• Frigate - e.g. New Orleans, Prometheus. Medium starship with standard superluminal sensor suite, standard lab facilities, class I-B computer systems, enhanced tactical systems, and enhanced auxiliary craft facilities. Mission endurance of 12 - 24 months. Typically considered ships with heavy cruiser capabilities but cruiser endurance.
  • Explorer - e.g. Galaxy, Nebula. Large starship with enhanced superluminal sensor suite, expanded lab facilities, class I-A computer systems, enhanced tactical systems, expanded auxiliary craft facilities. Mission endurance of greater than 48 months.
    • Light Explorer - e.g. Intrepid, Cheyenne. Medium starship with enhanced superluminal sensor suite, enhanced lab facilities, class I-A computer systems, standard tactical systems, enhanced auxiliary craft facilities. Mission endurance of greater than 36 months.
    • Tactical Explorer - e.g. Sovereign, Vesta. Large starship with enhanced superluminal sensor suite, expanded lab facilities, class I-A computer systems, advanced tactical systems, expanded auxiliary craft facilities. Mission endurance of greater than 36 months.
Classification Terminology
  • Sensor Systems
    • Light - Passive Optical, EM, Gravitic, Subspace Sensors
    • Tactical - Passive EM, Gravitic Sensors, Active Optical, Subspace Sensors
    • Standard - Active Optical, EM, Gravitic, Subspace Sensors, Passive Chronometric, Multi-spectral
    • Enhanced - Active Optical, EM, Gravitic, Subspace, Chronometric, Multi-spectral/Multiphasic Sensors
  • Computer Systems
    • Class I-A - Multiple Full Isolinear Computer Cores, Bioneural Network System
    • Class I-B - Single Full Isolinear Computer Core, Bioneural Network System
    • Class II - Single Full Isolinear Computer Core, Isolinear ODN System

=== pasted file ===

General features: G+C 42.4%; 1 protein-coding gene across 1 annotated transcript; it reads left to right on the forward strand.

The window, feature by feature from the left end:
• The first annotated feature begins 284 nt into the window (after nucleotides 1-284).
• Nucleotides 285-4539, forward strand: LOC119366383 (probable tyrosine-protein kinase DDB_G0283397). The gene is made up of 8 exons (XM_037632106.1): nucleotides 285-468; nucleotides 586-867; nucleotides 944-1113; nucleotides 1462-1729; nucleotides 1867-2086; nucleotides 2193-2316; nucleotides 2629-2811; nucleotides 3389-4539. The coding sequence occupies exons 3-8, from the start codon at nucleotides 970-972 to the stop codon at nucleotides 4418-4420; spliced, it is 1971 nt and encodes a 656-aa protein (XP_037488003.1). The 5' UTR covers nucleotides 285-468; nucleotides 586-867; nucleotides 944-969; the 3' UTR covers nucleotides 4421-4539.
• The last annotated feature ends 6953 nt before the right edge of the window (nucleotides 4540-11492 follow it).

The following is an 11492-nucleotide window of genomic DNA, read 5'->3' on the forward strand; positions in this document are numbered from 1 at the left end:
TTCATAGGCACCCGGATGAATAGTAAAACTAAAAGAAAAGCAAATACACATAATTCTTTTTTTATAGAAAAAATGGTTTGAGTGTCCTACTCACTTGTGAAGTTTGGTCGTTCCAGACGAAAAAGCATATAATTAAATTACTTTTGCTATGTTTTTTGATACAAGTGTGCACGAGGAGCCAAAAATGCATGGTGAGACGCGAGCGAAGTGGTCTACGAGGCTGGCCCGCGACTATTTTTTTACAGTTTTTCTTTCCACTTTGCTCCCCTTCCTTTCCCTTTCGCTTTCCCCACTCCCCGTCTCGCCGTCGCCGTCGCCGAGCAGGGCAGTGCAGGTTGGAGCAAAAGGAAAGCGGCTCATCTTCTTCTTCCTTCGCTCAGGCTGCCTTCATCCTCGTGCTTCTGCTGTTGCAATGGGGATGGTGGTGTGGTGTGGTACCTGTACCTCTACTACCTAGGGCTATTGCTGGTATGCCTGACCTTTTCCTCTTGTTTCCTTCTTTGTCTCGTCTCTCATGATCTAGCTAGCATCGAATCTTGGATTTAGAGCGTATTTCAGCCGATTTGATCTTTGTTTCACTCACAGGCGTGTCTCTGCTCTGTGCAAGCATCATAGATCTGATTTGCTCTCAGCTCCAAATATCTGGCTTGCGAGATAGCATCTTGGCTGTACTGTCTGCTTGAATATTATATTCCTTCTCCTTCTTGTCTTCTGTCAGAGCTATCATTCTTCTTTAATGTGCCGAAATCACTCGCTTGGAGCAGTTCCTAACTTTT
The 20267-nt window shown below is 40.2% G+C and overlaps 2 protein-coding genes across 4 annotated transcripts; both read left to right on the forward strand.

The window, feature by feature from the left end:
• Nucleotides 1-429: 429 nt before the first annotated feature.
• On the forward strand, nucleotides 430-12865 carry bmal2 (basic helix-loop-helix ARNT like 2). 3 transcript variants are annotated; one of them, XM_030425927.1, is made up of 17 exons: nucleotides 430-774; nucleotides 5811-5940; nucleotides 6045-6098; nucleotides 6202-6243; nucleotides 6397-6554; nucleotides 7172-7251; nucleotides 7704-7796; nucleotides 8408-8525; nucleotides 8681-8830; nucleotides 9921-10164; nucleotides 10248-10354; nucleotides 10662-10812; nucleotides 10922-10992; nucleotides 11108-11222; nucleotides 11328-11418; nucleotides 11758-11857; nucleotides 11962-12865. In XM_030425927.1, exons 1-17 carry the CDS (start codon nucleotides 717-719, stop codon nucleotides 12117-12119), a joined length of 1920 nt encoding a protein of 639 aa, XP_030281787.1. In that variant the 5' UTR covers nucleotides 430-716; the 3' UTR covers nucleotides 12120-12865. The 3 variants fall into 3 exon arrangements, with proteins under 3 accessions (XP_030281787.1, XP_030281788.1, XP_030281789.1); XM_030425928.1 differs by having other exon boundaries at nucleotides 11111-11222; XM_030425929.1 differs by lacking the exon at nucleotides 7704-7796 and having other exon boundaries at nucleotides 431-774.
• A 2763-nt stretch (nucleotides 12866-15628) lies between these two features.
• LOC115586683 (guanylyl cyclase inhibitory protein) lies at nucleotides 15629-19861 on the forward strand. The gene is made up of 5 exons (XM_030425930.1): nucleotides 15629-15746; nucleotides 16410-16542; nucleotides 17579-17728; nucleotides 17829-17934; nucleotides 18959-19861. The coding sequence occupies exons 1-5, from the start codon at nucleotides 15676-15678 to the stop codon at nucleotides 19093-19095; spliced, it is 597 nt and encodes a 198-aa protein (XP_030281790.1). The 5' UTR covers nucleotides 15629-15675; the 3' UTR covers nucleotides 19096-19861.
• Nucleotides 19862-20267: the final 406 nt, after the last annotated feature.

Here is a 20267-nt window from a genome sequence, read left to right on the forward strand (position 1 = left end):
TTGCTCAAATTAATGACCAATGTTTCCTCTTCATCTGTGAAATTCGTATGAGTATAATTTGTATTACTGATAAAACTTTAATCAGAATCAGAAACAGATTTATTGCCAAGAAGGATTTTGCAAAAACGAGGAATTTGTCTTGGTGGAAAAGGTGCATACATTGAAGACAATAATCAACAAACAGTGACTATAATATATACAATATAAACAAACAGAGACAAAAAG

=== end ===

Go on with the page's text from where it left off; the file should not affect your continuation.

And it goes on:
• Class III - Single/Multiple Isolinear Compact Computer Core, Isolinear ODN System
  • Lab Facilities
    • Minimal - Two standard general purpose laboratories. Minimum Library Computer Database.
    • Light - Two standard general purpose laboratories, one configurable special purpose laboratory. Full Library Computer Database.
    • Standard - Multiple standard general purpose laboratories, multiple configurable special purpose laboratories. Full Library Computer Database
    • Enhanced - Multiple standard general purpose laboratories, multiple configurable special purpose laboratories, one stellar cartography laboratory. Full Library Computer Database.
    • Expanded - Multiple standard general purpose laboratories, multiple configurable special purpose laboratories, stellar cartography laboratory, full-scale arboretum, cetacean operations. Full Library Computer Database
  • Tactical Systems
    • Light - Type VII Phasers. Light torpedo launchers or no projectile weapons.
    • Standard - Type VIII - Type IX Phasers. Medium Photon Torpedo Launchers.
    • Enhanced - Type X Phasers or Pulse Phasers. Heavy Photon Torpedo Launchers or Medium Quantum Torpedo Launchers. High density hull armor or ablative armor.